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140 jobs go as McCains closes Feilding factory

April 28, 2006
Media Release

140 jobs go as McCains closes Feilding factory

Some 140 people will lose their jobs and many more will see their livelihood seriously affected by the closure of the McCains food processing plant in Feilding.

Engineering, Printing and Manufacturing Union national secretary Andrew Little said that workers at the plant had been told today that it would close for good when the processing season ends in December.

“The decision to close this plant, which is one of the largest employers in Feilding and vital to the area’s economy, is outrageous,” he said.

“When McCains bought the plant from Heinz Wattie in 2001 it promised to spend $9 million upgrading it. It hasn’t spent a cent, and is now saying that the plant is too old to be viable and must close.”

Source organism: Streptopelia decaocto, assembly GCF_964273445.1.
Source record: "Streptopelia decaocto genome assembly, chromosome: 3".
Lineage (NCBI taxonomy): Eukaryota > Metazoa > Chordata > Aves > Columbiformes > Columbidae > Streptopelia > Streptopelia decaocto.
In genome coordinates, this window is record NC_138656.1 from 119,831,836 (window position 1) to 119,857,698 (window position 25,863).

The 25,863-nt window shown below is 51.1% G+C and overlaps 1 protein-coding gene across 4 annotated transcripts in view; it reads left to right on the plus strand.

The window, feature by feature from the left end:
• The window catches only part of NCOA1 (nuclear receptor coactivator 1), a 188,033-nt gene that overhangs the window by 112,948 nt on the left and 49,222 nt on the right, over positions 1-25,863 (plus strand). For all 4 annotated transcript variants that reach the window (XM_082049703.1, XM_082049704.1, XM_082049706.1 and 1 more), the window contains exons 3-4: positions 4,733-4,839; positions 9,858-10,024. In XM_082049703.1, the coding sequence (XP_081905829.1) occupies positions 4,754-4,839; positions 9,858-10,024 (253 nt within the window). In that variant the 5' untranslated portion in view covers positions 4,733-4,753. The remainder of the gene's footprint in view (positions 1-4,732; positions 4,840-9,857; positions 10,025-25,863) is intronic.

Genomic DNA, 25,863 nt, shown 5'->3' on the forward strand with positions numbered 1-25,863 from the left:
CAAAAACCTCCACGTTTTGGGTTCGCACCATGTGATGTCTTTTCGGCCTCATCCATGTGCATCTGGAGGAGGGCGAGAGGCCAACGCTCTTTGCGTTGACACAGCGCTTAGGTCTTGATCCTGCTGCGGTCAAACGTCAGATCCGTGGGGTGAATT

Mr Little said that the company had tried to strip away workers’ redundancy rights during an industrial dispute in 2004.

“Obviously they knew this was coming and wanted to avoid paying redundancy to the workers,” he said.

“While the workers did not give up their redundancy rights, they did make some concessions in return for an assurance about the plant’s future, and they are extremely angry to now be told that the company is going back on its word.”

Service and Food Workers Union (SFWU) Regional Secretary Luci Highfield said that the closure of the plant would have a big impact on the Feilding community.

“That plant has been in operation for some 27 years, under the name of Western, John Bull and Heinz Wattie as well as McCains,” she said.

“It supplies chips for fast food chains like McDonalds and Burger King, and many growers in the area supply their entire crop to the plant.”

Mr Little said he understood that chip production would be shifted to the company’s Timaru plant, and specialty products like hash browns would be brought in from Australia.

Ends

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